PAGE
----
AMR Corp. turned out to be a profitable investment even for those who bought shares of the American Airlines parent company just before it merged with US Airways Group.
When the two carriers completed their merger to create the world’s largest airline last week, the old AMR shares finished trading at $11.39.
But by Tuesday, the intrinsic value of an “old” AMR share had risen to $17.19, according to analyst Kevin Starke, who cited the value of equity in newly formed American Airlines Group that shareholders have received and will receive under the plan.
The stock was even more valuable for those who realized earlier in the bankruptcy case that the holding company was solvent even if the airline unit wasn’t. AMR shares sold for about 40 cents in October 2012 and rose to $1.30 before the merger was announced in February.
It “was just about the best bankruptcy ever,” said Starke, a managing director at CRT Capital Group in Stamford, Conn. “It’s insane how well it turned out.”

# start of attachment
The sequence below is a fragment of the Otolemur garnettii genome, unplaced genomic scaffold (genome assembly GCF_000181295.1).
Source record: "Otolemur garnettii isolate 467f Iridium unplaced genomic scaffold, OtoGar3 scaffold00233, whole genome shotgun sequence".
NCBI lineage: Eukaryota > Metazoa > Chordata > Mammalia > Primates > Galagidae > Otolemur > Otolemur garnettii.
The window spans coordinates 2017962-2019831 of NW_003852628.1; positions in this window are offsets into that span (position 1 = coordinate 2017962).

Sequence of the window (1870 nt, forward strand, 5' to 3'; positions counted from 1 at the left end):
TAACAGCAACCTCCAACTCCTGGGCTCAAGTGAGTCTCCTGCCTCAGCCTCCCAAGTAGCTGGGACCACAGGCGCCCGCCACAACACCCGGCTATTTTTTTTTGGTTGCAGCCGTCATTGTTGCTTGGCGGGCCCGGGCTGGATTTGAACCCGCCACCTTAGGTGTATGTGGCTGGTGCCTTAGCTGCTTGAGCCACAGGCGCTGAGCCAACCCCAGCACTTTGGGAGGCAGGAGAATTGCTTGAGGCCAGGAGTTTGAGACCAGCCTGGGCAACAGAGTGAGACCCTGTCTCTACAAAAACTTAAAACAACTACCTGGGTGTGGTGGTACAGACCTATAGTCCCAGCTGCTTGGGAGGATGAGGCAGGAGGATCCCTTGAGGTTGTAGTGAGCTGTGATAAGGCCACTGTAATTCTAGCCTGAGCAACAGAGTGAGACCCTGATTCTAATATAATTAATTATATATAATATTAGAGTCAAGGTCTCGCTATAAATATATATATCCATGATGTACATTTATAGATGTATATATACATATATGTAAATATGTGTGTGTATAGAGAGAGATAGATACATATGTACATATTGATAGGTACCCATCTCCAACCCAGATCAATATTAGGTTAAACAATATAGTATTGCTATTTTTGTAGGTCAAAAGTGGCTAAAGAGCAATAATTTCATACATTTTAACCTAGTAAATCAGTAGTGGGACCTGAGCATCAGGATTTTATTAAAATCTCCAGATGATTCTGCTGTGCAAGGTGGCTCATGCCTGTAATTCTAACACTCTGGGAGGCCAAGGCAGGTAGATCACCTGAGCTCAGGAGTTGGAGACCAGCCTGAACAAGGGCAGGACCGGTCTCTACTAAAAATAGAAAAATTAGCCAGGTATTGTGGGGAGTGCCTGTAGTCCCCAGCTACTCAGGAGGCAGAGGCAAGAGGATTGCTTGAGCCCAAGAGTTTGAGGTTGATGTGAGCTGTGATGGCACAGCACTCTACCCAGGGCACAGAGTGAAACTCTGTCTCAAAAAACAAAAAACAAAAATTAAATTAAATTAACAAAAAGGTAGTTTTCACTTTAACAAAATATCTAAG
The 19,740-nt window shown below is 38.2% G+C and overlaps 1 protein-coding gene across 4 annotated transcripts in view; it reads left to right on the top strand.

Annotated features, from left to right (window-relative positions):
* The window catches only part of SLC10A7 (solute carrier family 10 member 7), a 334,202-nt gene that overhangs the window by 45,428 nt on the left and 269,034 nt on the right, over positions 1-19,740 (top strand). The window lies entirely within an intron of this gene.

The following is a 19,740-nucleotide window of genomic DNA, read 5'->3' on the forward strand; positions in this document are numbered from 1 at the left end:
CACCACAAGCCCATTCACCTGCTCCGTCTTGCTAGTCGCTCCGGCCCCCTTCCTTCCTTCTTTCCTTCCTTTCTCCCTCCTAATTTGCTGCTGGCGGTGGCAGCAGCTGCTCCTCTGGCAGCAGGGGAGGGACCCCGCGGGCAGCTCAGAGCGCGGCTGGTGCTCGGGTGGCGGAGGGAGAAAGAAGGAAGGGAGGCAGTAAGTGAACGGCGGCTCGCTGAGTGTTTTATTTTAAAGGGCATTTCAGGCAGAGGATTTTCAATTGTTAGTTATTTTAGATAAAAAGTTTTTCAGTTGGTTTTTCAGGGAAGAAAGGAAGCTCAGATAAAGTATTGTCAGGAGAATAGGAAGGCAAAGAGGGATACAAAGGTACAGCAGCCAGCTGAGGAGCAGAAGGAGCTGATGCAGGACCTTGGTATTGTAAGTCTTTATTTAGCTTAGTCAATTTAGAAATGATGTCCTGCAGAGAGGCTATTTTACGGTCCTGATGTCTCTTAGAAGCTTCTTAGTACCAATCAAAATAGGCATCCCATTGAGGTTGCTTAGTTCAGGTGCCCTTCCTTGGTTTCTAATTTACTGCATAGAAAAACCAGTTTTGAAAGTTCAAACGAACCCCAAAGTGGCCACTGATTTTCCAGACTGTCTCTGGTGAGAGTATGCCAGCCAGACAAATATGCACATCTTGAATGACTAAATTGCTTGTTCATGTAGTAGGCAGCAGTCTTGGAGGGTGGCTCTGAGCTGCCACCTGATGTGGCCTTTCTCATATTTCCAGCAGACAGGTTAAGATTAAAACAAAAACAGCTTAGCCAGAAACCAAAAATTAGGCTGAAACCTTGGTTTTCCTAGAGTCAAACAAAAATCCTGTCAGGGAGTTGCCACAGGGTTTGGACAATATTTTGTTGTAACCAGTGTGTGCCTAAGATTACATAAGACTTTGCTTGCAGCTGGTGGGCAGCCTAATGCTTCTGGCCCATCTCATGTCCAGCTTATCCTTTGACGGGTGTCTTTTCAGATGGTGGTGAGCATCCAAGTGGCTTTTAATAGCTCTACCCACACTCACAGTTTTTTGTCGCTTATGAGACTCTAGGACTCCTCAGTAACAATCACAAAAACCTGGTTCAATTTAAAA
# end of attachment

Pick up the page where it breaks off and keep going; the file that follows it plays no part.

Still, AMR investors must wait to count their profits. Under the first distribution, old shareholders got just $1.74 in American Airlines Group stock for each AMR share. Three more distributions are scheduled in the next few months, plus more as claims are resolved, Starke said.
Assuming that the new stock of the merged company (ticker: AAL) remains at $26.20, where it was trading at midday Tuesday, the next three distributions will be worth an additional $13.70, Starke said.
Combined with the first $1.74 distribution, stockholders will have pocketed $15.44 within months. American Airlines Group gained 13 cents to $26.23 on Wednesday.
About 10 percent of the value in the old stock is tied up in final distributions that could come years from now as claims are reduced, Starke said.
But holders of the old stock are at risk if the price of the merged company’s stock declines. For each $1 change in price of the new stock, the old shares move $1.36, Starke said.